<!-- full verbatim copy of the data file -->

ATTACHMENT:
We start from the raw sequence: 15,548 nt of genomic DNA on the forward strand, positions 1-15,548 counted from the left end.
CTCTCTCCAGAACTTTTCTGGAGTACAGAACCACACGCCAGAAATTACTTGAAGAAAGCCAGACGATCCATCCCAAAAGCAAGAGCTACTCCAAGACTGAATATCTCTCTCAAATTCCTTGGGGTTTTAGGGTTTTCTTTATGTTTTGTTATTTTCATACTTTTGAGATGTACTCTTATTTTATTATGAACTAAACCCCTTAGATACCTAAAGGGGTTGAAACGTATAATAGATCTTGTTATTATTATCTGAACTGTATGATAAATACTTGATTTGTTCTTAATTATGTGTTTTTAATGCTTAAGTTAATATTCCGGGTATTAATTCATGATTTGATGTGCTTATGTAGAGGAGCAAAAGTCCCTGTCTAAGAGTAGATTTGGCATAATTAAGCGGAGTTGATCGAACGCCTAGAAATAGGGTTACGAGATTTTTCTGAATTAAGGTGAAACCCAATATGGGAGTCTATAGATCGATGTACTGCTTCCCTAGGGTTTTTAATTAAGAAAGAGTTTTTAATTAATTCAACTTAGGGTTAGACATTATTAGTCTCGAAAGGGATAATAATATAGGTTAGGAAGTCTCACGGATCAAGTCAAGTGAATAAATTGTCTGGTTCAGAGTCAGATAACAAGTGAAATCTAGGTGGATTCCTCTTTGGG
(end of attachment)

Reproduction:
We start from the raw sequence: 15,548 nt of genomic DNA on the forward strand, positions 1-15,548 counted from the left end.
CTCTCTCCAGAACTTTTCTGGAGTACAGAACCACACGCCAGAAATTACTTGAAGAAAGCCAGACGATCCATCCCAAAAGCAAGAGCTACTCCAAGACTGAATATCTCTCTCAAATTCCTTGGGGTTTTAGGGTTTTCTTTATGTTTTGTTATTTTCATACTTTTGAGATGTACTCTTATTTTATTATGAACTAAACCCCTTAGATACCTAAAGGGGTTGAAACGTATAATAGATCTTGTTATTATTATCTGAACTGTATGATAAATACTTGATTTGTTCTTAATTATGTGTTTTTAATGCTTAAGTTAATATTCCGGGTATTAATTCATGATTTGATGTGCTTATGTAGAGGAGCAAAAGTCCCTGTCTAAGAGTAGATTTGGCATAATTAAGCGGAGTTGATCGAACGCCTAGAAATAGGGTTACGAGATTTTTCTGAATTAAGGTGAAACCCAATATGGGAGTCTATAGATCGATGTACTGCTTCCCTAGGGTTTTTAATTAAGAAAGAGTTTTTAATTAATTCAACTTAGGGTTAGACATTATTAGTCTCGAAAGGGATAATAATATAGGTTAGGAAGTCTCACGGATCAAGTCAAGTGAATAAATTGTCTGGTTCAGAGTCAGATAACAAGTGAAATCTAGGTGGATTCCTCTTTGGG